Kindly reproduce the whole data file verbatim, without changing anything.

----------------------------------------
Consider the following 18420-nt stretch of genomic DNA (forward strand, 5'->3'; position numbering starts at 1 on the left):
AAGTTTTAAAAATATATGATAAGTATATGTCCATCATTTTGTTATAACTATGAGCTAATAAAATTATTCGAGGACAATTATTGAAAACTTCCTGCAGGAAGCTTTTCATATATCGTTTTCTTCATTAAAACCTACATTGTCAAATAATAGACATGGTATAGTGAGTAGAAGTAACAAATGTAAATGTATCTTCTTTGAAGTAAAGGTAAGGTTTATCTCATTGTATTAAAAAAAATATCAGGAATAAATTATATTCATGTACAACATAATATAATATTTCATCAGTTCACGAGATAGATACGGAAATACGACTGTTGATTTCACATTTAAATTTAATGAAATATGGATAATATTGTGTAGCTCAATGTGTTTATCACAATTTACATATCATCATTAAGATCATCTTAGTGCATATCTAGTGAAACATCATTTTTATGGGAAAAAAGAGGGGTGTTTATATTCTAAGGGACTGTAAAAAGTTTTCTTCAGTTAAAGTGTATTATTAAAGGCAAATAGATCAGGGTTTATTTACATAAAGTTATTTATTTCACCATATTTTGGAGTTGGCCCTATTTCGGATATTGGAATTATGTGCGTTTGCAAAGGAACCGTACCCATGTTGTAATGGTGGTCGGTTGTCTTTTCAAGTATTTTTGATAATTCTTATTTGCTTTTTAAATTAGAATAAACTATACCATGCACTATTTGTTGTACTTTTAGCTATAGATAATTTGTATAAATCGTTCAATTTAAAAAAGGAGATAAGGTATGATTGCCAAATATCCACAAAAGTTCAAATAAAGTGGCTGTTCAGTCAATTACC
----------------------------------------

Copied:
Consider the following 18420-nt stretch of genomic DNA (forward strand, 5'->3'; position numbering starts at 1 on the left):
AAGTTTTAAAAATATATGATAAGTATATGTCCATCATTTTGTTATAACTATGAGCTAATAAAATTATTCGAGGACAATTATTGAAAACTTCCTGCAGGAAGCTTTTCATATATCGTTTTCTTCATTAAAACCTACATTGTCAAATAATAGACATGGTATAGTGAGTAGAAGTAACAAATGTAAATGTATCTTCTTTGAAGTAAAGGTAAGGTTTATCTCATTGTATTAAAAAAAATATCAGGAATAAATTATATTCATGTACAACATAATATAATATTTCATCAGTTCACGAGATAGATACGGAAATACGACTGTTGATTTCACATTTAAATTTAATGAAATATGGATAATATTGTGTAGCTCAATGTGTTTATCACAATTTACATATCATCATTAAGATCATCTTAGTGCATATCTAGTGAAACATCATTTTTATGGGAAAAAAGAGGGGTGTTTATATTCTAAGGGACTGTAAAAAGTTTTCTTCAGTTAAAGTGTATTATTAAAGGCAAATAGATCAGGGTTTATTTACATAAAGTTATTTATTTCACCATATTTTGGAGTTGGCCCTATTTCGGATATTGGAATTATGTGCGTTTGCAAAGGAACCGTACCCATGTTGTAATGGTGGTCGGTTGTCTTTTCAAGTATTTTTGATAATTCTTATTTGCTTTTTAAATTAGAATAAACTATACCATGCACTATTTGTTGTACTTTTAGCTATAGATAATTTGTATAAATCGTTCAATTTAAAAAAGGAGATAAGGTATGATTGCCAAATATCCACAAAAGTTCAAATAAAGTGGCTGTTCAGTCAATTACC